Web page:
His academic qualifications are in psychology, a profession in which he has risen to the dizzy heights of Assistant Professor at Wichita State University Psycology Department, a post he has held since 1968.
He was awarded a B.A (1964), M.A. (1966) and Ph.D (1968) by the University of Kansas. According to his vita, he has authored or co-authored a handful of papers on psychology-related topics, often as the second author, and contributed along with three other co-authors to one chapter in one psychology text book. He has also written numerous creationist articles published mostly by the 'Creation Social Science and Humanities Quarterly', the house Journal of the 'Creation Social Science and Humanities Society' which he founded in 1978. He edited this journal between 1978-1994, the period during which almost all his articles were published.
He has never published a paper on a science-related subject, has no record of research in science and has never presented any of his scientific claims for peer review or to an audience of professional scientists. In short, he appears to be no more qualified in science than 'Joe the Plumber' or the 'man on the Clapham omnibus'. It shows.
Perhaps his most notorious publication is the outrageously bad "It's a Young World After All", about which I have blogged extensively here, and in which he demonstrates an almost hilarious disregard for scientific principles, and an only passing acquaintance with truth and honesty. He unashamedly presents falsified claims as unarguable truths, claims which have even been withdrawn and disowned by their authors and articles by other creationists as mainstream science, blatantly fraudulent data as evidence and easily falsified lies as factual. Some chapters are almost surreal and read more like parodies of creation 'science'.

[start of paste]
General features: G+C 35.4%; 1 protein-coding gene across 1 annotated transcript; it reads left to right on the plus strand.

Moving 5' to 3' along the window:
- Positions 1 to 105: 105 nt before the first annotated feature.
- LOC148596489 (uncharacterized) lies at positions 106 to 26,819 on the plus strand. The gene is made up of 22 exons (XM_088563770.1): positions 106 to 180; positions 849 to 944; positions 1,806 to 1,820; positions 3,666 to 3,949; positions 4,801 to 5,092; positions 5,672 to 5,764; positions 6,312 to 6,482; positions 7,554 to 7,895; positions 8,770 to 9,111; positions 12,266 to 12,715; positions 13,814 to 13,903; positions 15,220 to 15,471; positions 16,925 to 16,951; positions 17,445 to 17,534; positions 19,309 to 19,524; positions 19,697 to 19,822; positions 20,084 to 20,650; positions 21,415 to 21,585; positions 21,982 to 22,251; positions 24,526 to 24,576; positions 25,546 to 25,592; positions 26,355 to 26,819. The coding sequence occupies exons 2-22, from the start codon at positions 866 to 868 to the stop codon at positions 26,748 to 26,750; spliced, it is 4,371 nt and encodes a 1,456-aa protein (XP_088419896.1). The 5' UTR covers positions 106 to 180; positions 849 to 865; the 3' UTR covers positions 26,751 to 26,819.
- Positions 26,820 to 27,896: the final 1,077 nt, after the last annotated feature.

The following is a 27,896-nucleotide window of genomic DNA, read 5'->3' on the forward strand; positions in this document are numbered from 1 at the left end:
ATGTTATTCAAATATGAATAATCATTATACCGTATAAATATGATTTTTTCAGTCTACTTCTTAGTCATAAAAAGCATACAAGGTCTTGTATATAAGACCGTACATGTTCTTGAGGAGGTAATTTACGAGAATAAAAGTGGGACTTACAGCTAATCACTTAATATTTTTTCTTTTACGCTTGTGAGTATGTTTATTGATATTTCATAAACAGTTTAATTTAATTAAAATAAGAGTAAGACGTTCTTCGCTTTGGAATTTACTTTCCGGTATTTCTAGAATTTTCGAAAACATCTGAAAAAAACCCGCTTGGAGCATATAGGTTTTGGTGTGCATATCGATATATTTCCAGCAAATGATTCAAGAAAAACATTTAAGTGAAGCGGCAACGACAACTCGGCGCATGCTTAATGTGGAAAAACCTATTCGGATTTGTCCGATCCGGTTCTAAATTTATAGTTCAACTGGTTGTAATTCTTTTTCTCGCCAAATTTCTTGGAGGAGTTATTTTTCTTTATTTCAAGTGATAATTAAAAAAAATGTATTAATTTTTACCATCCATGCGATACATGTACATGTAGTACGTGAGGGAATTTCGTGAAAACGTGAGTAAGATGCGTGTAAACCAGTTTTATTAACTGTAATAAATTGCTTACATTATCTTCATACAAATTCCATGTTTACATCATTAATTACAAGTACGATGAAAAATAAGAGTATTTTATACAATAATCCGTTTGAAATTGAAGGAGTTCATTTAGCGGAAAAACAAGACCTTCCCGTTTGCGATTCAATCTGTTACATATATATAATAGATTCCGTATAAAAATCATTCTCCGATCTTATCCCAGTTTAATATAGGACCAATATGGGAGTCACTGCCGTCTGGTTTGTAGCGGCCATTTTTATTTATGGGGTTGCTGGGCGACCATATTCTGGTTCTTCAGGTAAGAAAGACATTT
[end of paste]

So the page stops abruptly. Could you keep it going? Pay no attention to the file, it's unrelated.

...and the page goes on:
This book is still extensively quoted as 'proof' of a young earth. It is now given away free by the Institute of Creation Research despite containing arguments which even other creationists have admitted were faked or based on false, forged or misrepresented data.
Maybe more than most creationist pseudo-scientists, Dr Paul D. Ackerman, Ph.D, illustrates how creationists pose as scientists to pull the wool over their follower's eyes and how they exploit a ready market for bad science for the credulous, gullible and scientifically illiterate audience who buy it from them in vast quantities and who would love more than anything for their superstitious nonsense to be supported by the science they so despise.
Harold S. Slusher, formerly of the ICR, is probably best known for his criticism of radiometric dating. He also believes the Universe is much smaller than mainstream science claims.
Slusher claimes to hold a D.Sc from Indiana Christian University - a Bible college with a miniscule science department. He also claims a Ph.D in physics from Columbia Pacific University - a diploma mill and an unaccredited correspondence school that recruited students with the lure of a degree "in less than a year". Ronald Numbers, author of The Creationists: From Scientific Creationism to Intelligent Design, found that Slusher's doctoral dissertation "consisted of a manila folder containing copies of five mimeographed ICR "technical monographs" and a copy of the ICR graduate school catalog, all held together with a rubber band." His 'supervising professor' was Thomas Barnes, a fellow creationist from ICR who holds only an honorary degree.
Harold Slusher was the 'astronomer' whom Paul Ackerman cited in support of his crackpot notion that our failure to explain where comets come from and how they are replaced [sic] is evidence that the Universe is quite young. Slusher doesn't even claim to hold a qualification in astronomy, but presumably a bought and paid-for certificate in one science makes a creationist an expert in any of them. Astronomy, physics! What's the difference?
This is a work in progress and will be updated as more material is discovered. Suggestions of Creation pseudo-scientists for investigation are welcome.